Study shows PCBs in South Carolina river, harbor fish
CHARLESTON, S.C. (AP) — A new study shows high levels of a chemical compound in fish caught near the South Carolina coast.
The study by the Medical University of South Carolina found elevated levels of PCBs in fish from Charleston Harbor and the Ashley and Cooper rivers, The Post and Courier of Charleston reported.
The study shows all of the fish tested exceeded the U.S. Environmental Protection Agency’s limits for PCBs, compounds used in consumer products and industrial applications before they were banned in 1979.
The South Carolina Department of Health and Environmental Control says fish caught in the harbor and rivers can be eaten safely.
But DHEC spokesman Tommy Crosby said the agency is reviewing the findings by the medical university. The study could lead to recommendations on limiting consumption of fish from those waterways.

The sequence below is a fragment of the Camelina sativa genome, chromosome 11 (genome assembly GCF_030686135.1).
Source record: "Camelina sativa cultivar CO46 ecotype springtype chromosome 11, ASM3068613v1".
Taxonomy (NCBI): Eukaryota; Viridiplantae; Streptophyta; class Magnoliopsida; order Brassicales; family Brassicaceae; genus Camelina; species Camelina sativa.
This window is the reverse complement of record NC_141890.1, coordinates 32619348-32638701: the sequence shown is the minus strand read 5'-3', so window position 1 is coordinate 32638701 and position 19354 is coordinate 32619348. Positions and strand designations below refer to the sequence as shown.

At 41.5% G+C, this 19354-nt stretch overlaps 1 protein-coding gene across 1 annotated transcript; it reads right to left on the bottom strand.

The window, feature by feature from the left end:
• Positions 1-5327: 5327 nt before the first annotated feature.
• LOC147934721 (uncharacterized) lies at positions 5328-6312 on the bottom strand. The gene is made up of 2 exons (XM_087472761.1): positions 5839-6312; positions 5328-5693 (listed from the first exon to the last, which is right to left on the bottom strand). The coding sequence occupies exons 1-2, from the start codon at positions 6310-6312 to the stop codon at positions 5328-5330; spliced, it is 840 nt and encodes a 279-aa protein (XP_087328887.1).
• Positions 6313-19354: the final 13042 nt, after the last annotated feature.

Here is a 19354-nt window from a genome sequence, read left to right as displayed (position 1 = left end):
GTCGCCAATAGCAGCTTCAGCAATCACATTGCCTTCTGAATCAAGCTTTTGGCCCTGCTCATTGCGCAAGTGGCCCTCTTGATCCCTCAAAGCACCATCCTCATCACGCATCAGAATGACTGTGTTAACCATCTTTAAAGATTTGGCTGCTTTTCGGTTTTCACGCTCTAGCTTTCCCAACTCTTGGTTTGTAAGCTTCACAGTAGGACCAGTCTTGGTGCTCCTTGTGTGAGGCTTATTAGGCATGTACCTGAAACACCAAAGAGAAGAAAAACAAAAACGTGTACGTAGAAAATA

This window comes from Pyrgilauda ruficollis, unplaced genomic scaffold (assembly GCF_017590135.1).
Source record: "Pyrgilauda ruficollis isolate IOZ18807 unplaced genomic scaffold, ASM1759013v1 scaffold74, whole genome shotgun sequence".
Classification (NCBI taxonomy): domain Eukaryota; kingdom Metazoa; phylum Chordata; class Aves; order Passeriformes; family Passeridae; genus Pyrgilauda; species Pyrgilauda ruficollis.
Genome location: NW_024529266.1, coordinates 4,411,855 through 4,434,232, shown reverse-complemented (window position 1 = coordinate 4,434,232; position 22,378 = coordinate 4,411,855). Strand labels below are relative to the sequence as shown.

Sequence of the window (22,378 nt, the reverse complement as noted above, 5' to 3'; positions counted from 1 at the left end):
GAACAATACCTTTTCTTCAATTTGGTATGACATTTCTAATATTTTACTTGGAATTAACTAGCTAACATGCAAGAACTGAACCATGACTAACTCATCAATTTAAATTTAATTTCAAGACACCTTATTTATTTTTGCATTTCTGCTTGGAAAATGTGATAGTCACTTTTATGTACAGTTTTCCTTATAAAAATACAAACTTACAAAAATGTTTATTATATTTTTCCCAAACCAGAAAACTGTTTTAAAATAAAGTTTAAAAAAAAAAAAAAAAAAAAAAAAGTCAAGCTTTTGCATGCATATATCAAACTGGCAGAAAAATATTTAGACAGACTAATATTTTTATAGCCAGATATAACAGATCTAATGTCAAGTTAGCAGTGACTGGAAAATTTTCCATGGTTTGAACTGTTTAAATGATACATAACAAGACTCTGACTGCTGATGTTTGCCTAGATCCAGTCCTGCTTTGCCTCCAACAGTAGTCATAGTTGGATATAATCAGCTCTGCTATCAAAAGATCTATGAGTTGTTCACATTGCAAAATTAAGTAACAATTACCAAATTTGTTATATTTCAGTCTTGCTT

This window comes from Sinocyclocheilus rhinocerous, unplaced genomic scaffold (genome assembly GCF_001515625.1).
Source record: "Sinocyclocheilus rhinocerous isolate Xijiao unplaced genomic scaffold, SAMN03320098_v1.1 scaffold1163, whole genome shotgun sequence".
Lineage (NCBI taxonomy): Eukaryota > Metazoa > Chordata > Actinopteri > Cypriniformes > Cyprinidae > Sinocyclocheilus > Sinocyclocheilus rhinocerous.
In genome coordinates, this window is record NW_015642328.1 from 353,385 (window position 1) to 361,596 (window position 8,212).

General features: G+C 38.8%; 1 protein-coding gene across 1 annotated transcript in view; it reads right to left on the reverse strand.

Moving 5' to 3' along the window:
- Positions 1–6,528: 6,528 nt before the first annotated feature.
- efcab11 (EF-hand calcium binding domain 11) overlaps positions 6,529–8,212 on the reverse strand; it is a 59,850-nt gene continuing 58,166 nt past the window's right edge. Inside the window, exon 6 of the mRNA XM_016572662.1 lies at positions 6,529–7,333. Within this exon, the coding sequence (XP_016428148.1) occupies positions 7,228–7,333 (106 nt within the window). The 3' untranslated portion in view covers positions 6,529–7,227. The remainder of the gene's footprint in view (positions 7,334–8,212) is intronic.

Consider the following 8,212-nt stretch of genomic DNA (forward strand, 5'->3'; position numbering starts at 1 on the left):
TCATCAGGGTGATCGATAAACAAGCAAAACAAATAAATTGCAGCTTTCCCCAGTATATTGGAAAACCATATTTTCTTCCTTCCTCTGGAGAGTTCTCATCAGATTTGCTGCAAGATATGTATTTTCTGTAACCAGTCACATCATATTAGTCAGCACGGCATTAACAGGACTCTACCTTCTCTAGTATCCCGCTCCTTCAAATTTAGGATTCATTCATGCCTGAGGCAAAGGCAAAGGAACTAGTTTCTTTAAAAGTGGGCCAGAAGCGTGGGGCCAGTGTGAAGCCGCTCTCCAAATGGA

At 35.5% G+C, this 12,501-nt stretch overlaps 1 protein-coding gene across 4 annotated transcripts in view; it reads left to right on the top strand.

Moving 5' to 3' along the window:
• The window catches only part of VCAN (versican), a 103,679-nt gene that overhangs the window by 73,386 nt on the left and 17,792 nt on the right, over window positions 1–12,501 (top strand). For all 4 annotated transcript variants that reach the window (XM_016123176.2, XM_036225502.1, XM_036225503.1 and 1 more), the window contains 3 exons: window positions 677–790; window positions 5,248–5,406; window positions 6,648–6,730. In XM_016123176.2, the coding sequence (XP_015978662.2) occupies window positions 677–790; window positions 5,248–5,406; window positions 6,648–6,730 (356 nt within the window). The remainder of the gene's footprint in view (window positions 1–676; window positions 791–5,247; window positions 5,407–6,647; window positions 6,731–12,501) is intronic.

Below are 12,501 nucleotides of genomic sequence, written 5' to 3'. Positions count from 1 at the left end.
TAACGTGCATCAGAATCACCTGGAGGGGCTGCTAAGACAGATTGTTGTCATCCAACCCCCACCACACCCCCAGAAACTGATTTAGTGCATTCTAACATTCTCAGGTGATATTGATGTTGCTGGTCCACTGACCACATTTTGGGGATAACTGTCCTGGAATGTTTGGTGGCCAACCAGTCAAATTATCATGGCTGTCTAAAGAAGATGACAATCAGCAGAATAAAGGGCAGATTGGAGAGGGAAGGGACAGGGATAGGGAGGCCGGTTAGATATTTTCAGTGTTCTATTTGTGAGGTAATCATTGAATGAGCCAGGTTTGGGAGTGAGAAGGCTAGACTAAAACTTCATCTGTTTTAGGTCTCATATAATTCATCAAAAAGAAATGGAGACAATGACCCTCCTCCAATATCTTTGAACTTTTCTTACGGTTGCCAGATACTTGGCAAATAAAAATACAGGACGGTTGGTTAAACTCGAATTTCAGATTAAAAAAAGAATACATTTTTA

Spot fish, striped mullet, croaker, flounder, red drum and spotted sea trout were studied in the latest review.
PCBs have been identified by the EPA as possible cancer-causing materials.
Finding where the chemicals originated is a frustrating challenge, said Andrew Wunderley of Charleston Waterkeeper.
Other research has shown the harbor and the two rivers also contain pharmaceuticals, microscopic pieces of plastic, fabric fibers and other compounds, the newspaper reported.
Information from: The Post and Courier, http://www.postandcourier.com